Fitness App Polar Flow Inadvertently Reveals Military Personnel Locations, Addresses

Running data from the popular Polar Flow app could show sensitive military details

Running data from the popular Polar Flow app could show sensitive military details

Worse still is people could use Polar to learn individuals' exact addresses with little more than Google Maps' Street View feature.

Polar Flow can reveal sensitive information about the lives of users, including intelligence agents, embassy workers, military men and women, workers at nuclear weapons storage sites, and so on.

"We found the names and addresses of personnel at military bases including Guantánamo Bay in Cuba, Erbil in Iraq, Gao in Mali, and bases in Afghanistan, Saudi Arabia, Qatar, Chad, and South Korea". However, it's more to make you aware of what data these sorts of devices and services collect and may share publicly if you're not very vigilant about you use them.

Reporters from Bellingcat and De Correspondent pinpointed thousands of intelligence personnel across the world. From a house not too far from that base, he started and finished many more runs on early Sunday mornings.

"We were able to scrape Polar's site. for individuals' exercise at 200-plus. sensitive sites, and we gathered a list of almost 6500 unique users", researcher Foeke Postma wrote.

For users signed up to this service, Explore has tracked every activity since 2014 and, considering this wealth of data, it was apparently relatively easy to determine details like a user's home address and the perimeter of a military base that doubles as a jogging route. I also suggest not connecting your fitness tracker to any of your social media accounts on sites like Facebook and Twitter - as we know, those can also already collect a whole mess of data on their own.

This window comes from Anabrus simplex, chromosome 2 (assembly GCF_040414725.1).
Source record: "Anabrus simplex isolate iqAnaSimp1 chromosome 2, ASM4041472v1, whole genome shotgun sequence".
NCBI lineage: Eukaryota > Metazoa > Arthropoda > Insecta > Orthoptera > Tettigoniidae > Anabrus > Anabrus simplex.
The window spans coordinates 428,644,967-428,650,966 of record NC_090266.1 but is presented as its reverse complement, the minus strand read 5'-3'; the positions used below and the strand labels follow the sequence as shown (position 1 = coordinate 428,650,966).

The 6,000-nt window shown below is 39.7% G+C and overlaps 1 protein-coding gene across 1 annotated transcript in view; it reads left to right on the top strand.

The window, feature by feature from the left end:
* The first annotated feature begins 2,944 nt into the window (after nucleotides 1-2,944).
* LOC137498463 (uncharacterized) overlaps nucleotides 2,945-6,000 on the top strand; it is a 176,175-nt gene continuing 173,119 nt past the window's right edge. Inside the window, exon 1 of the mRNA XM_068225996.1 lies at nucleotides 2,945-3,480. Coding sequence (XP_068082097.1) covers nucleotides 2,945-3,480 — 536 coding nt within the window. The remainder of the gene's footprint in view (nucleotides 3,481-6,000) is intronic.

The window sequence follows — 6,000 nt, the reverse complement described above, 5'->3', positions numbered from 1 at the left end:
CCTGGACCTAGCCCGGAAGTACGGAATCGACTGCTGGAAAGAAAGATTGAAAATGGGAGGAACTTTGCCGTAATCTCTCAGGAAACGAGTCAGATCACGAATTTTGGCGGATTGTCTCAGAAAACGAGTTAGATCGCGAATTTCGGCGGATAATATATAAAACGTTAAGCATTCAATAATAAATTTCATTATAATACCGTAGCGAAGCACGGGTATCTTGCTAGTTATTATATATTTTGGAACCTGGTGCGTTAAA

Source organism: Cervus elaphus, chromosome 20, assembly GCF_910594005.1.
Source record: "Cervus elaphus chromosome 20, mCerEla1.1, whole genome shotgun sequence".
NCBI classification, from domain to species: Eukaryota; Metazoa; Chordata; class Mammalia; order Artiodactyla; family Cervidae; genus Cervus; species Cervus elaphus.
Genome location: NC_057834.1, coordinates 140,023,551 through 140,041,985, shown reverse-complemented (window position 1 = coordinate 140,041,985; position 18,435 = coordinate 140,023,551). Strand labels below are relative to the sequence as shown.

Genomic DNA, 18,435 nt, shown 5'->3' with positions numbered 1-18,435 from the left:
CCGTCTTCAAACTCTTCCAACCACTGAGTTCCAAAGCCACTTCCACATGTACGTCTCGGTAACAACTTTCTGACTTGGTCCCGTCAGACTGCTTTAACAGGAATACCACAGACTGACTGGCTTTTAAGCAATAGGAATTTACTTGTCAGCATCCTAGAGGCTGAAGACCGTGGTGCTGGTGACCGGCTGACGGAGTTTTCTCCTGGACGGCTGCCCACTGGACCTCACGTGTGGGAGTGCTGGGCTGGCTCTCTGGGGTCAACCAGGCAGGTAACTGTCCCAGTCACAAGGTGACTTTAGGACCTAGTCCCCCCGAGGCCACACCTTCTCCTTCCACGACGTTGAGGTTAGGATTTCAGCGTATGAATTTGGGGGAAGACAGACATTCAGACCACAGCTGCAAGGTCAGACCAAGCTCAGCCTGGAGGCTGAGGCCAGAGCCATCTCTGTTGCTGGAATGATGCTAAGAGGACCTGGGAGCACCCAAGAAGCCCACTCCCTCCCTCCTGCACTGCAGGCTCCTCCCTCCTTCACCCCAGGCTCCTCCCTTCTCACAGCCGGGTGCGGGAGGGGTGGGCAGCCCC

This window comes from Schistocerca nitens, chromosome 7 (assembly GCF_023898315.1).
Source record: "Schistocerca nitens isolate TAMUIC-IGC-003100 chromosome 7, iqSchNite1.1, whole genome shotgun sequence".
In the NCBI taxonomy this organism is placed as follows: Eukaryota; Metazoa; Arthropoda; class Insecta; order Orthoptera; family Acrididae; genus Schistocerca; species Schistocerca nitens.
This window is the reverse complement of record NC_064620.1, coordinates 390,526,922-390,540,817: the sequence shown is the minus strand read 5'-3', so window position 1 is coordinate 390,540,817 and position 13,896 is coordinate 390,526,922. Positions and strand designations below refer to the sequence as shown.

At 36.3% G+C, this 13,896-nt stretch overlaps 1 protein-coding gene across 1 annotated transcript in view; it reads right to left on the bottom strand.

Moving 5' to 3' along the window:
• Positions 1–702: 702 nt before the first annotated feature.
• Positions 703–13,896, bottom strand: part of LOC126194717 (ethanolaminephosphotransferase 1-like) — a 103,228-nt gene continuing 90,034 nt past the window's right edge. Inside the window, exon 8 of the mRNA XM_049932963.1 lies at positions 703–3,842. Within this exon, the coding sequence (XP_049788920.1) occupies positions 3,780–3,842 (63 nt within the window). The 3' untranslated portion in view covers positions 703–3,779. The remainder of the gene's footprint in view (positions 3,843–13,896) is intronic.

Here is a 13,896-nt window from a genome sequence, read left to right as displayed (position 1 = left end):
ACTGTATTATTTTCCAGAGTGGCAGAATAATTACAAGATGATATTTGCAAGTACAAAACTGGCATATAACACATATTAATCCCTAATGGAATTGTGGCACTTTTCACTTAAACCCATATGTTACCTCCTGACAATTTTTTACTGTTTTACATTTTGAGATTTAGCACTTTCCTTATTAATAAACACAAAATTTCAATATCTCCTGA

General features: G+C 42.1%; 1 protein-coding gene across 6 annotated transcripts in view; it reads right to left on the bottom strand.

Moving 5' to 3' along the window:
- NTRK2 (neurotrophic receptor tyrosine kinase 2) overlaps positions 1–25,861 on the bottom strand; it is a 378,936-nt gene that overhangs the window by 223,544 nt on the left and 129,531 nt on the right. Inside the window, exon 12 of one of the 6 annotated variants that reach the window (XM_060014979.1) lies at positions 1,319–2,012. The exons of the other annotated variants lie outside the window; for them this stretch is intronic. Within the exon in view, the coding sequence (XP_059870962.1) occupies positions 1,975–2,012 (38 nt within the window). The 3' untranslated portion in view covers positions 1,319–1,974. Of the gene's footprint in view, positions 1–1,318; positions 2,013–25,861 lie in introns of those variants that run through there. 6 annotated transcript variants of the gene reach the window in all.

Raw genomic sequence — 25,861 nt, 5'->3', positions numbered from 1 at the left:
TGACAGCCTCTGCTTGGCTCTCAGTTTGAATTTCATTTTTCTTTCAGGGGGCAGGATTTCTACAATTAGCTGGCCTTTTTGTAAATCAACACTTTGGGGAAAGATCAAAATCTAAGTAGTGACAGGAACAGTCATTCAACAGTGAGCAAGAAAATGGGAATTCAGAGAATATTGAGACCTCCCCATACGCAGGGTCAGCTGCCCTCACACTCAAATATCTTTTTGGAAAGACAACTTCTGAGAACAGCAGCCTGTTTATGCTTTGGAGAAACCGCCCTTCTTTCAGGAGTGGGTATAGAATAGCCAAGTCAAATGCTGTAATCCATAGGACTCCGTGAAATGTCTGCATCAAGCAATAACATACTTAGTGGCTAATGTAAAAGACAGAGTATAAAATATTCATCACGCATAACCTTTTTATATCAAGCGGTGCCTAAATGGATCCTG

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He added: "The boat neck and cut is reminiscent of the wedding gown so it's a silhouette she knows wows". Missing was the queen's husband, Prince Philip, 97, who has retired from public life.


In contrast, the Polar Flow app discloses all the exercise information of a user on a single map, reports Bellingtcat on its website. Furthermore, changing your privacy settings in the app only affected new workouts - if you'd had your previous workouts set to "Public", they'd still be public even after you changed your privacy settings, according to Bellingcat. The profile shows his full name. Unlike Strava, a fitness app accused of exposing confidential data back in January, Polar's Explore feature allows anyone to click on any user whereas Strava only offered access via a user's profile page.

Polar responded to De Correspondent and Bellingcat's reporting by announcing that it was temporarily taking the workout map down. On Friday, the company issued a statement in which it said that it did not leak users' private information and that there had been no data breach affecting private data.

It also stressed that the vast majority of its customers have been using the default private settings and will not have been impacted.

"We recently learned that public location data shared by customers via the Explore feature in Flow could provide insight into potentially sensitive locations", read the statement in part.

Keep that in mind the next time you head out for a run.

L.V. Anderson is Digg's managing editor.

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